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Questions on Binoviewer

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#1 stecaro

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Posted 09 February 2013 - 07:06 AM

Hello everybody,

I would like to have some explanations regarding Binoviewer:
- it split by half the amount of light received by each eye: does it mean that a 22" primary mirror looks like a 15" when using Bino?

- does a 1.25" Bino grasp all the light cone from a primary mirror? If so, what is the purpose of a 2" Bino (25mm CA versus 45mm CA)?

- does a Bino reduce the resolving power of a scope?

Thank you for your answer.

Stephan.

#2 Eddgie

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Posted 09 February 2013 - 09:52 AM

Edz has posted several links to resources that help explain how binoviewers work and you can find them here:
Edz's most excellent Binoviewer Resource links

To net it out, while each eye only receives half the light, the total light that reachs the observer is about the same, just split in half.

However, the brain and eye work together to provide an effect called "Summation." When the brain processes the light arriving from each eye, it trys to add the result, and because of that, your brian preceives the brightnes as about 70% of the original image. In other words, it would be like a telescope with 70% of the light gathering, or in your case it would be like using an 18 inch (slightly larger) telescope.

First, for a dob, you will almost always require a barlow to reach focus, and this will of couse stretch out the light cone to double the focal ratio of the scope. Still, for large dobs, you can get aperture reduction. This is not really a function of the binoviewer itself, but the OCS (Barlow). Denkmeier now has a 45mm (I think that is the size) OCS designed for this purpose.

The aperture of the binoviewer just limits the size of the field stop (and as a result, the true field size) of the eyepeices you can use.

The problem with larger prism binoviewers though is that they increase the lenght of the light path. What this means is that now a unit that might reach focus with a 2x OCS may require even more barlow to get the light cone out to the eyepiece field stop.

So the condition is that you can use eyepeices with larger field stops to allow wider fields of view, but you have to now use more magnification to reach focus, which in many cases can totally counteract the value of the bigger field stop eyepeices.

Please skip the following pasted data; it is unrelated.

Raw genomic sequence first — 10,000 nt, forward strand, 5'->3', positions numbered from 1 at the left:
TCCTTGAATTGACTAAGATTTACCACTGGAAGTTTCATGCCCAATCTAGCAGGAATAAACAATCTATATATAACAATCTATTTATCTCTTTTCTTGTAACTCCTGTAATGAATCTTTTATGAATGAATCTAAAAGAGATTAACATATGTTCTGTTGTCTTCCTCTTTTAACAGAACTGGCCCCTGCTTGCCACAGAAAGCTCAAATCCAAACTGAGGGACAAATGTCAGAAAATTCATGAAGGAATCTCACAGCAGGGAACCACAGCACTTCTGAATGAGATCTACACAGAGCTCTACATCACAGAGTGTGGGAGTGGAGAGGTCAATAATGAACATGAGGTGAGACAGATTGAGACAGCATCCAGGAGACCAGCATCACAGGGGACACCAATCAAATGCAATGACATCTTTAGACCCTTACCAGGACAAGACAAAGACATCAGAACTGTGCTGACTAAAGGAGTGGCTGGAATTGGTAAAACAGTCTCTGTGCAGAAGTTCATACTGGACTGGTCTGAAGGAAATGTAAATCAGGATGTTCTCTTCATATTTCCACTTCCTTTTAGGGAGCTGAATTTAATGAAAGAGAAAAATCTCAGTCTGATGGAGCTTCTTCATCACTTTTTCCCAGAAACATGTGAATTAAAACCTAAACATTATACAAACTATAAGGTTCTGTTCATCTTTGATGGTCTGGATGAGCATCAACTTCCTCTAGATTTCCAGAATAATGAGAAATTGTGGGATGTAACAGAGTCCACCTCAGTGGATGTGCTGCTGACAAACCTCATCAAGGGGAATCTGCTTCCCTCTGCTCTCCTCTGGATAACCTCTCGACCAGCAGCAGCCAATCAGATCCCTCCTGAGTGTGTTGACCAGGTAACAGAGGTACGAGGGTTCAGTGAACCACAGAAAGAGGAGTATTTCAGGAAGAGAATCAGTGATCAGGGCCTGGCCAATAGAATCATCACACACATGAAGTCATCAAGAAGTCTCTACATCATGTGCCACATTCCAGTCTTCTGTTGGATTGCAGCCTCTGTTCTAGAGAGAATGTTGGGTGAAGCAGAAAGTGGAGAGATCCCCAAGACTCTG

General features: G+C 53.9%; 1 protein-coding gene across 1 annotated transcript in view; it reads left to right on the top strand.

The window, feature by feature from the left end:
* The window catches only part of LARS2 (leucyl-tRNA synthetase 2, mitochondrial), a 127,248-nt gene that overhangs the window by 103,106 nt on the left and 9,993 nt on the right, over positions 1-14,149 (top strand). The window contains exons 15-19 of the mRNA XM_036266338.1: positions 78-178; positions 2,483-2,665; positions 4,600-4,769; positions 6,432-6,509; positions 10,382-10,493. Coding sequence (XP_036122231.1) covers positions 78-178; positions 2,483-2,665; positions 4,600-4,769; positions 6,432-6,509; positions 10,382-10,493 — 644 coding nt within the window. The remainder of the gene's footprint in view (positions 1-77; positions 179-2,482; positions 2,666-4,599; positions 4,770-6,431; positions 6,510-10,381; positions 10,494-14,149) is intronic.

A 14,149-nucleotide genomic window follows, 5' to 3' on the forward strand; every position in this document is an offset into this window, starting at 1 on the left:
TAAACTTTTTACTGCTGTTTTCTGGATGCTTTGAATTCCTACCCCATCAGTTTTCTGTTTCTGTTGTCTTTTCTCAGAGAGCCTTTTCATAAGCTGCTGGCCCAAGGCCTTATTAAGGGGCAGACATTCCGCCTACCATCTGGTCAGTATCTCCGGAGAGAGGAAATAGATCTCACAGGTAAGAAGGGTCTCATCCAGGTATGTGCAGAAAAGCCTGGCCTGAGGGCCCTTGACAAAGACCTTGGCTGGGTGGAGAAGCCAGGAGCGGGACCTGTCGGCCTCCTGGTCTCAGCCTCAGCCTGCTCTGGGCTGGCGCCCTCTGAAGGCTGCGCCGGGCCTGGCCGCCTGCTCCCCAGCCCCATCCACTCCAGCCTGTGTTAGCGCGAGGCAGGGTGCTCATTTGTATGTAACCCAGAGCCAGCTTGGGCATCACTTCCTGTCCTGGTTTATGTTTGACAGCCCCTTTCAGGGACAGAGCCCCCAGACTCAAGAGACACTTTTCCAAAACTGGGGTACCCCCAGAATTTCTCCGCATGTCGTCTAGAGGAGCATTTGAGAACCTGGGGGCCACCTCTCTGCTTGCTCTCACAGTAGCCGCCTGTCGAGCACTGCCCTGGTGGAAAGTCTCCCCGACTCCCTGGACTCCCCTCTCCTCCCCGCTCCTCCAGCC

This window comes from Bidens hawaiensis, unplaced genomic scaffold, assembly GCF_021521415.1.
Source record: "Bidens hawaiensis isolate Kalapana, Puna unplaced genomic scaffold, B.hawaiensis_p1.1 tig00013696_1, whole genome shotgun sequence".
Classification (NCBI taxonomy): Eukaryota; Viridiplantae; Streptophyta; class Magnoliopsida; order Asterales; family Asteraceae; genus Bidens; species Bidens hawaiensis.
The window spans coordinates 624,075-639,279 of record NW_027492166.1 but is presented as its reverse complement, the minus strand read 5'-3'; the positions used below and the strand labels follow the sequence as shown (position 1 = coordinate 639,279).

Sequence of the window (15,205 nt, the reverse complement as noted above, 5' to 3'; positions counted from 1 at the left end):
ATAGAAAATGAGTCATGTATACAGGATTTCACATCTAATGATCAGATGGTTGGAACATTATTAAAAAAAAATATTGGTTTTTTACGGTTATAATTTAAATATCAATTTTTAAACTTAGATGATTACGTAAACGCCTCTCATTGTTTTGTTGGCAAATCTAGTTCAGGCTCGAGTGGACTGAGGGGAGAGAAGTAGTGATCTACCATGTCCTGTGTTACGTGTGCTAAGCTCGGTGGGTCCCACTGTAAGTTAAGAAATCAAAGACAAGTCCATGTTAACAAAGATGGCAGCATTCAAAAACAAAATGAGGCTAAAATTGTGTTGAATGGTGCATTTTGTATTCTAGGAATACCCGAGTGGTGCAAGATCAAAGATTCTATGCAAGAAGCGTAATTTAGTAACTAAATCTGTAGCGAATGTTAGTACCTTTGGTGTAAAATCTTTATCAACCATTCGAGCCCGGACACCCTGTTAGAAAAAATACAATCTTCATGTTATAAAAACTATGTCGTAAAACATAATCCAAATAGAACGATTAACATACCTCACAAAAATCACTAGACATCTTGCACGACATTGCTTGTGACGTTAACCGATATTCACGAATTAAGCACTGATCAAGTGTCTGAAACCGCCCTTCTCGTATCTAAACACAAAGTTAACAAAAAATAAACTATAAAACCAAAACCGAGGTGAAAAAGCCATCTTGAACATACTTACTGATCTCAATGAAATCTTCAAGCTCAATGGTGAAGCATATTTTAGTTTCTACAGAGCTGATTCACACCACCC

Resolving power is not reduced (unless the light cone is being cut because of a too small OCS, but again, there are ways to avoid this). The angular and linear resolutoin of the scope is the same. But as mentioned, the image is reduced in brightness.

For most viewing, you can simply use a bit lower power eyepcceie and get the brightness back. For example, the image looks about as bright when I use 32mm Plossls in my binoviewers as it does when I use a 24mm Wide Field in monovision. So, I give up a bit of image scale on extended objects, but they brightness loss of the binoviewers is offset. The penatlty is the narrower apparent field of the plossls, but I have found it a good tradeoff.

The place where I see the biggest difference is on planets. My own best planetery observing tended to come at about a 1mm exit pupil (1x per mm of aperture). So, in my C14, my best views usually came at about 350x. Past this, and for me personally, the view would get to dim to really allow the best detection of the fainest, lowest contrast detail.

When using the binoviewers though, I find that I run out of light at about 305x. Past this and the image for me just gets to dim to see the most challanging detail.

The good news is that even though I cannot magnify the image as much, when using two eyes, I feel that my visual acuity is so good that I can see more datail at lower power than I could using nomovision at high power.

About 6 or 7 years ago, I tried binoviewing, but did not feel that it added anything to plaentary observing. In reflection though, I realize that at the time, I was using the same powers as I had used in monovision. I just could not get a better view using binoviewers.

This time around, I realized what was happening, so I kept the powers lower and have been rewarded with much brighter views, and I feel as if I have done my best ever planetary observing now using Binoviewers in my C14. But I limit my power to 305x, even on nights of excellent seeing, becase for me personally, the image gets to dim past this power and I have problems with visual noise causing the image to loose fidelity.

One last thing. You can cut down the poles on truss dob to eliminate the need for an OCS, but if you do this, aperture reduction may occur. To avoid this, it would be necessary to go to a bigger diagonal mirror. If you enjoy binoviewing and have a truss dob, this may indeed be the best possible setup. It allows you to dispense with the OCS completely, and use as big an aperture bino as you want. Of course the bigger the CA of the binoviewr, the bigger you have to make the secondary. As long as diagonal mirror stays lower than about 35% of the aperture, it should give very good results.

#3 stecaro

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Posted 10 February 2013 - 09:05 AM

Thank you so much for the link and your clear explanations.
I will study all that to have a better understanding on Binoviewer.

#4 faackanders2

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Posted 10 February 2013 - 01:46 PM

Denkmeier and Earthwin provide power switches that are nice in reducing pairs of eyepieces required. Binoviewers do not provide the wide view as binos, but you do get to use both eyes, and still have option to view single eyepiece for wider and brighter views.






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